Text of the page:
New Federal License Laws To Change Sport Fishing Industry | WAMU 88.5 - American University Radio

: News

New Federal License Laws To Change Sport Fishing Industry

Play associated audio

A new federal law that will alter sport fishing license requirements will take affect on Jan. 1. The law will mark a notable change for the region and the industry.

The new law, enacted by the Department of Natural Resources, is being billed as merely a databasing tool to find out who is fishing in Maryland's waterways, as well as a way to help monitor fish populations.

But many saltwater anglers are pointing out that the law will mean that for the first time, a license will be required to fish in the Atlantic Ocean and the coastal bays.

In the past, a license was required to fish in the Chesapeake Bay as well as in Maryland's tributaries, but never the shallow shore fishing of the ocean or the nearby coastal bays.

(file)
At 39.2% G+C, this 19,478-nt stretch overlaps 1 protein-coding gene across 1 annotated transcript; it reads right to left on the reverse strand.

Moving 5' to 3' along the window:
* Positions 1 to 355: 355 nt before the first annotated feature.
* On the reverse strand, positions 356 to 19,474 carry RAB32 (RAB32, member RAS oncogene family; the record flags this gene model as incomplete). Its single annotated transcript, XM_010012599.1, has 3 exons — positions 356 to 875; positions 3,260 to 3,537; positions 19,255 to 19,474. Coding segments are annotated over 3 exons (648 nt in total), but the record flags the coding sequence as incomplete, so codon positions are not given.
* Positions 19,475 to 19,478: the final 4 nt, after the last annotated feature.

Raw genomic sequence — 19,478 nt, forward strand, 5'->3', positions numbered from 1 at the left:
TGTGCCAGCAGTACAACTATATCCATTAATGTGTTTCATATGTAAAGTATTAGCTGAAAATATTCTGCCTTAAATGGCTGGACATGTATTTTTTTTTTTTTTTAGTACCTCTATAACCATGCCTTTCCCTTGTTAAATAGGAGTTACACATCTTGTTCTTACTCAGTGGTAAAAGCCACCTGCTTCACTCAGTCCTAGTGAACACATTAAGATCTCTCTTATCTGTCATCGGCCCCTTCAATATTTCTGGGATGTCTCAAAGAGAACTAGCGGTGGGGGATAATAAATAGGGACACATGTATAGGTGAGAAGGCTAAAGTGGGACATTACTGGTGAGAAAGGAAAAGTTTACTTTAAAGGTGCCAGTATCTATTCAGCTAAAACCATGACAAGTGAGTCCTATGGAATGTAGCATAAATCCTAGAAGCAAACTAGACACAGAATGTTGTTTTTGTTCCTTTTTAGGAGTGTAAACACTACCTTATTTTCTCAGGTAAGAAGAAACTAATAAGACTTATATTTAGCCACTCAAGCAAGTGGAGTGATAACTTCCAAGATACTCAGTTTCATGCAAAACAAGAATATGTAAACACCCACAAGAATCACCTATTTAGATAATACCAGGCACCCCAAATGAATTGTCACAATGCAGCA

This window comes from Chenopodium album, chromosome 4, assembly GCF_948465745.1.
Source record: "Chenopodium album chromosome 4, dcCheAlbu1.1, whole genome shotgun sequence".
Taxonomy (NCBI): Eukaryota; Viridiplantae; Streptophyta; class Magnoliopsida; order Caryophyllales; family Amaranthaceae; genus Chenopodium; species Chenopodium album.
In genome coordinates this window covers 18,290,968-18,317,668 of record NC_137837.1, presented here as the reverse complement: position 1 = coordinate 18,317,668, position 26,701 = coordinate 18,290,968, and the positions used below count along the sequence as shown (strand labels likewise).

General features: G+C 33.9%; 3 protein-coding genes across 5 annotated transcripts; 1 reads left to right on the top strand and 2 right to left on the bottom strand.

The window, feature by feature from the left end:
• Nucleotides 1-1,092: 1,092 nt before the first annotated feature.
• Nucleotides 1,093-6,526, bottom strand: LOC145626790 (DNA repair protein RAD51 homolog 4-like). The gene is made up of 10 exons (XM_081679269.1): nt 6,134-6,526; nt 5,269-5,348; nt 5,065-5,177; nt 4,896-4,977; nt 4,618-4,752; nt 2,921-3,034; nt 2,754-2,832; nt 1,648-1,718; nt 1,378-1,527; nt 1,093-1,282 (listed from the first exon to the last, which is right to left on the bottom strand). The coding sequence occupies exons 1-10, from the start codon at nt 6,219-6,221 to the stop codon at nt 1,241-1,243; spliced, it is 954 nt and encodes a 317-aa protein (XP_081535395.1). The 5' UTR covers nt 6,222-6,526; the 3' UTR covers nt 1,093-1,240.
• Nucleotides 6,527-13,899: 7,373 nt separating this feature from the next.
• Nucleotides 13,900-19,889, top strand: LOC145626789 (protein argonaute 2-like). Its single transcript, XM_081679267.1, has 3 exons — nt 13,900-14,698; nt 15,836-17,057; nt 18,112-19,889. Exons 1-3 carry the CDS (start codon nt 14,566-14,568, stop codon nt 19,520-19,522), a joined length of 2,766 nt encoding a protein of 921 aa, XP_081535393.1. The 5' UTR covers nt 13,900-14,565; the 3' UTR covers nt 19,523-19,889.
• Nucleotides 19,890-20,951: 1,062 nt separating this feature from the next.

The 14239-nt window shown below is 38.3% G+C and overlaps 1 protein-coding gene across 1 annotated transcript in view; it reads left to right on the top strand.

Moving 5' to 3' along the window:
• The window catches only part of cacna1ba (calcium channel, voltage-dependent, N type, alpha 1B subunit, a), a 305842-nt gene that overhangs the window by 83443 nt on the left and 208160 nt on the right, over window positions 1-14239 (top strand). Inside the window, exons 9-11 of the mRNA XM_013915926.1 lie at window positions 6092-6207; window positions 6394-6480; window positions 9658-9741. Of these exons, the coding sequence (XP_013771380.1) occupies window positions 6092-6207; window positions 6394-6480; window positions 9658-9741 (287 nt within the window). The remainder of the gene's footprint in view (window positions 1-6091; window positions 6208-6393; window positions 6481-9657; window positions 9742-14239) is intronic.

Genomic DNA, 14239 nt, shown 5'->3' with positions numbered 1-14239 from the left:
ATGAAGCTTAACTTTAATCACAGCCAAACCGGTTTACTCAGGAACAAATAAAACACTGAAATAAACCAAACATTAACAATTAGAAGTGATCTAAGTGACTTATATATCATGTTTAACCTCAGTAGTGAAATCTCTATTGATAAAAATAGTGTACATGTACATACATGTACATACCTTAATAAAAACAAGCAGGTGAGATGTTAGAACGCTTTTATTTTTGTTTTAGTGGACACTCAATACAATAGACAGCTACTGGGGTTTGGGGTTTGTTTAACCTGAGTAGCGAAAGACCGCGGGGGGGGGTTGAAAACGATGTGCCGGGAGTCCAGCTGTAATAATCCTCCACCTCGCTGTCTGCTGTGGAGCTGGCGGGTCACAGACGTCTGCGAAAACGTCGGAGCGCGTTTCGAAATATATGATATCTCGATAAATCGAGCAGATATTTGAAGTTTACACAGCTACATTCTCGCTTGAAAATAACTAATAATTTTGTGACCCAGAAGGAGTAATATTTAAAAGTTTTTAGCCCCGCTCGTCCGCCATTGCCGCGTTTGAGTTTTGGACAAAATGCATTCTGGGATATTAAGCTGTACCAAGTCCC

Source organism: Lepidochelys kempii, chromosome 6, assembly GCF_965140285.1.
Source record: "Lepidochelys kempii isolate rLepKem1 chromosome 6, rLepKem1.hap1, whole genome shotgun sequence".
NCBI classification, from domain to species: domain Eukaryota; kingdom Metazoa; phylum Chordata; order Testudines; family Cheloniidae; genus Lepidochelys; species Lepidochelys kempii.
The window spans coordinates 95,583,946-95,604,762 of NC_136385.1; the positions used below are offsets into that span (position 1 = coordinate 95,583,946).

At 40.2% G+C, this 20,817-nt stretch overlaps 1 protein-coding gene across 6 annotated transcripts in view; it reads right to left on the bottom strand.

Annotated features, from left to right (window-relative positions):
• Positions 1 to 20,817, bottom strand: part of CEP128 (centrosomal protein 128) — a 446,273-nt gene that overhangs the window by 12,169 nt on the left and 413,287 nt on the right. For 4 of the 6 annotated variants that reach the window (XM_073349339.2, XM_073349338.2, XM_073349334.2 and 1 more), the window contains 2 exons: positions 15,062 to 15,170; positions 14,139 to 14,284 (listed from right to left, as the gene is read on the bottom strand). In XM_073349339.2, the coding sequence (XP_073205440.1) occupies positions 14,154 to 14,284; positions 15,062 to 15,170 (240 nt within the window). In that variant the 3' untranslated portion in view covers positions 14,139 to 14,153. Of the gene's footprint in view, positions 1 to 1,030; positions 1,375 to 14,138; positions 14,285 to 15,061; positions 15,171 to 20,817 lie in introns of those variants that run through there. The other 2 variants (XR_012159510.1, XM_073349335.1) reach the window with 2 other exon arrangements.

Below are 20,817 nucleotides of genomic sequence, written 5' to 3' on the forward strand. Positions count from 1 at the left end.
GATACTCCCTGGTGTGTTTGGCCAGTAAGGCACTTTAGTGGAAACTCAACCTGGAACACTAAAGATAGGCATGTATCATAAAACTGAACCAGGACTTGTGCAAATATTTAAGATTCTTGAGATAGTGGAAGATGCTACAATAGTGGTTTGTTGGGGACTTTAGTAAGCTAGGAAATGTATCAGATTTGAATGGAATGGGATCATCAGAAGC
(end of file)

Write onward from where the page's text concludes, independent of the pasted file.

Licenses will cost $15 a year for state residents and $22.50 for non-residents.

Tourists will be able to obtain a seven-day permit: $6 for Marylanders and $12 for out-of-state residents.

Exemptions from the law include anglers under age 16 and anyone fishing aboard a licensed charter boat.

NPR

Avoiding The Border: Is This Obama's Hurricane Katrina?

The president says he's working on addressing the surge of unauthorized border crossings into the U.S. But is his decision to not visit the border an epic mistake? The Barbershop guys weigh in.
NPR

Economists Say Inflation Is Tame; Consumers Aren't Buying It

On paper, inflation has been low this year. But consumers buying food or fuel may disagree. Prices for beef, eggs, fresh fruit and many other foods are much higher than overall inflation.
NPR

Avoiding The Border: Is This Obama's Hurricane Katrina?

The president says he's working on addressing the surge of unauthorized border crossings into the U.S. But is his decision to not visit the border an epic mistake? The Barbershop guys weigh in.
NPR

Avoiding The Border: Is This Obama's Hurricane Katrina?

The president says he's working on addressing the surge of unauthorized border crossings into the U.S. But is his decision to not visit the border an epic mistake? The Barbershop guys weigh in.

Leave a Comment

Help keep the conversation civil. Please refer to our Terms of Use and Code of Conduct before posting your comments.